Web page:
The House and Senate Intelligence Committee chairs suggested on Tuesday that it appears likely that the forces of Syrian President Bashar al-Assad used chemical weapons against his own people.
Syrian government officials and rebels there have been accusing each other recently of using chemical weapons, but, as the New York Times noted, “neither side presented clear documentation.”
“I’m told that the White House has been briefed…and the White House has to make some decisions in this,” Sen. Dianne Feinstein (D-CA) said on CNN. Rep. Mike Rogers (R-MI) went a bit further. “I have a high probability to believe chemical weapons were used,” he told CNN. “We need that final verification but given everything we know over the last year and a half, I…would come to the conclusion that they are either positioned for use or in fact have been used, and in both of those scenarios I think we need to step up in the world community to prevent a humanitarian disaster.”
If true, that would put the spotlight on Obama administration, as the president said last year that Assad using chemical weapons would change his “calculus.” “We have been very clear to the Assad regime, but also to other players on the ground, that a red line for us is we start seeing a whole bunch of chemical weapons moving around or being utilized. That would change my calculus,” Obama said. “That would change my equation. . . . We’re monitoring that situation very carefully. We have put together a range of contingency plans.”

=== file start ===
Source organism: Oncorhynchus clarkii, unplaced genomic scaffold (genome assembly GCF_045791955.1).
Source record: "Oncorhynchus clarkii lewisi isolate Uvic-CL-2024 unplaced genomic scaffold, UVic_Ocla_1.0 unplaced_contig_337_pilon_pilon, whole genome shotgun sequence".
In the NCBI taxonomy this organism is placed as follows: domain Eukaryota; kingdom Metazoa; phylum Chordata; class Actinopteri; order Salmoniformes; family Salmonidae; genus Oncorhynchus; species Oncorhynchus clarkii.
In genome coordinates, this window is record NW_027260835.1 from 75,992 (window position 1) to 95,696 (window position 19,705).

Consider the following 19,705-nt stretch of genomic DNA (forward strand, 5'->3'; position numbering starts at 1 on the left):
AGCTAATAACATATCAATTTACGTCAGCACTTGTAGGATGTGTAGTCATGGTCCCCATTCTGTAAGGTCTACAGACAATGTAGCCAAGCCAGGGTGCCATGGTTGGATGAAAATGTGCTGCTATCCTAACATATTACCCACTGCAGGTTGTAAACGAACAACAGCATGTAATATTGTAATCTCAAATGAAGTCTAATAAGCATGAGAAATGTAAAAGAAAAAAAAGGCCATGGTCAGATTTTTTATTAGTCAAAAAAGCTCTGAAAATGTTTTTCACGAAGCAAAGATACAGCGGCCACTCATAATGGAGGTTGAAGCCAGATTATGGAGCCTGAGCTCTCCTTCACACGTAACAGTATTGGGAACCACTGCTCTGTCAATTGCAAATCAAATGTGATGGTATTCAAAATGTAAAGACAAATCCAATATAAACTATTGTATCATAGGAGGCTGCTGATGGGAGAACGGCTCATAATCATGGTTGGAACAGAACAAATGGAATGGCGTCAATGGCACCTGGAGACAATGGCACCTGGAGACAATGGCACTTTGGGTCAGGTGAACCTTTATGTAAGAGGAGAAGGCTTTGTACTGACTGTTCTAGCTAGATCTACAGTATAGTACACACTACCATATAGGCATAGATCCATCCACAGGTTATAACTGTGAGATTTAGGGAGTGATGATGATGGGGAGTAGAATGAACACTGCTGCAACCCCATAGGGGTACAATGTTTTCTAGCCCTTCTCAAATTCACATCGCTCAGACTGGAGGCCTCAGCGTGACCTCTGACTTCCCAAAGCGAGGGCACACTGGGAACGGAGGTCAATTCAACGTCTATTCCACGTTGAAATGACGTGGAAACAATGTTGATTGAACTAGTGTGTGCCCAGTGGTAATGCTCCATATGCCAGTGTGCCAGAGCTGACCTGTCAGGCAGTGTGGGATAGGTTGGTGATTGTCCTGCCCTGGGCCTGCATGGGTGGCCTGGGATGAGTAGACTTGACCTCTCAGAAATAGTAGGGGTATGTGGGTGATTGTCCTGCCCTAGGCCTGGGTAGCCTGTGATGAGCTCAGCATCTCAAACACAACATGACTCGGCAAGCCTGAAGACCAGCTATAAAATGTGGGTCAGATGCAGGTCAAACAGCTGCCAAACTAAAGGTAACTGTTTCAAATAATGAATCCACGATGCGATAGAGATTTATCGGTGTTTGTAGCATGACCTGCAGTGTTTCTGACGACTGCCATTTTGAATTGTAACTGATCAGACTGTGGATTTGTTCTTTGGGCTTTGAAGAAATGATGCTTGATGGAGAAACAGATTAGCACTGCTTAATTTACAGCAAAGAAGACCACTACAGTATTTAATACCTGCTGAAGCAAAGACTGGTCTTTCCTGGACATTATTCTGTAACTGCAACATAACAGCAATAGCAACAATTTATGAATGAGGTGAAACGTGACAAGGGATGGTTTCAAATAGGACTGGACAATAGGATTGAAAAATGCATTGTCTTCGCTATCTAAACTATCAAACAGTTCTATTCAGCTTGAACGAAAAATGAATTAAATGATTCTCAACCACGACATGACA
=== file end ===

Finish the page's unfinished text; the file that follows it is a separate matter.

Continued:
Meanwhile, the Washington Post reports that “[t]he United Nations official responsible for aiding Syrian refugees painted his bleakest picture to date Tuesday, describing a humanitarian crisis that is ‘dramatic beyond description’ and a country and people so destroyed that they could take years to recover under the best of circumstances.”
In other news:
On the heels of Barack Obama’s first trip to Israel as president, 26 senators signed a letter calling for “a sustained US diplomatic initiative to help forge a peace agreement between Israel and the Palestinians based on a two-state solution.”
An analysis by the Financial Times reveals the extent to which both American and foreign companies have profited from the conflict – with the top 10 contractors securing business worth at least $72bn between them.